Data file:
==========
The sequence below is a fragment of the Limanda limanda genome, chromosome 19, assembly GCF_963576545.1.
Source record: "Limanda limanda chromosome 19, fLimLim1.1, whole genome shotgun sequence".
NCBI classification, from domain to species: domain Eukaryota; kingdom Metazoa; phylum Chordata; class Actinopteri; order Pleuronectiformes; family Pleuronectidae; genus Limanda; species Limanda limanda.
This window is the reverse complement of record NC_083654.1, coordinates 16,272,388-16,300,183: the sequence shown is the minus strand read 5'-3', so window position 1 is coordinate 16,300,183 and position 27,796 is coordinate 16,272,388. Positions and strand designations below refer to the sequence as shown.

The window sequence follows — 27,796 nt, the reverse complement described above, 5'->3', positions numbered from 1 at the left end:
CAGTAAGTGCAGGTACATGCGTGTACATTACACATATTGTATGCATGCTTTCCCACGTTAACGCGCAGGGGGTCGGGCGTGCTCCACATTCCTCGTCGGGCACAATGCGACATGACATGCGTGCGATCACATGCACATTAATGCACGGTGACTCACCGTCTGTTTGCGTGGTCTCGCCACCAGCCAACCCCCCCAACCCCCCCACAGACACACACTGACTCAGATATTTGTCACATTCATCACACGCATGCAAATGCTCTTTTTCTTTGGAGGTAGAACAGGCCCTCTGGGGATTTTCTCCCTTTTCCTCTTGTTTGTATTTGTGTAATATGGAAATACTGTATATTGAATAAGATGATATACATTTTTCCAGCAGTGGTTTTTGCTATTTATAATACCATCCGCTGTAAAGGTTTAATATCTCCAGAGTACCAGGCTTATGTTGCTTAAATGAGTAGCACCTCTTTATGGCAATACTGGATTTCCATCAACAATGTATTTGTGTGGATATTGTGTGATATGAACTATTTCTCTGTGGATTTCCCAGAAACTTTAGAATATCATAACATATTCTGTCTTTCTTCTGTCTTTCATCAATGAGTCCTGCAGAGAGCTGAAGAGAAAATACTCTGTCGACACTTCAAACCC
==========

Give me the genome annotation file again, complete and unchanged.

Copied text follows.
The sequence below is a fragment of the Limanda limanda genome, chromosome 19, assembly GCF_963576545.1.
Source record: "Limanda limanda chromosome 19, fLimLim1.1, whole genome shotgun sequence".
NCBI classification, from domain to species: domain Eukaryota; kingdom Metazoa; phylum Chordata; class Actinopteri; order Pleuronectiformes; family Pleuronectidae; genus Limanda; species Limanda limanda.
This window is the reverse complement of record NC_083654.1, coordinates 16,272,388-16,300,183: the sequence shown is the minus strand read 5'-3', so window position 1 is coordinate 16,300,183 and position 27,796 is coordinate 16,272,388. Positions and strand designations below refer to the sequence as shown.

The window sequence follows — 27,796 nt, the reverse complement described above, 5'->3', positions numbered from 1 at the left end:
CAGTAAGTGCAGGTACATGCGTGTACATTACACATATTGTATGCATGCTTTCCCACGTTAACGCGCAGGGGGTCGGGCGTGCTCCACATTCCTCGTCGGGCACAATGCGACATGACATGCGTGCGATCACATGCACATTAATGCACGGTGACTCACCGTCTGTTTGCGTGGTCTCGCCACCAGCCAACCCCCCCAACCCCCCCACAGACACACACTGACTCAGATATTTGTCACATTCATCACACGCATGCAAATGCTCTTTTTCTTTGGAGGTAGAACAGGCCCTCTGGGGATTTTCTCCCTTTTCCTCTTGTTTGTATTTGTGTAATATGGAAATACTGTATATTGAATAAGATGATATACATTTTTCCAGCAGTGGTTTTTGCTATTTATAATACCATCCGCTGTAAAGGTTTAATATCTCCAGAGTACCAGGCTTATGTTGCTTAAATGAGTAGCACCTCTTTATGGCAATACTGGATTTCCATCAACAATGTATTTGTGTGGATATTGTGTGATATGAACTATTTCTCTGTGGATTTCCCAGAAACTTTAGAATATCATAACATATTCTGTCTTTCTTCTGTCTTTCATCAATGAGTCCTGCAGAGAGCTGAAGAGAAAATACTCTGTCGACACTTCAAACCC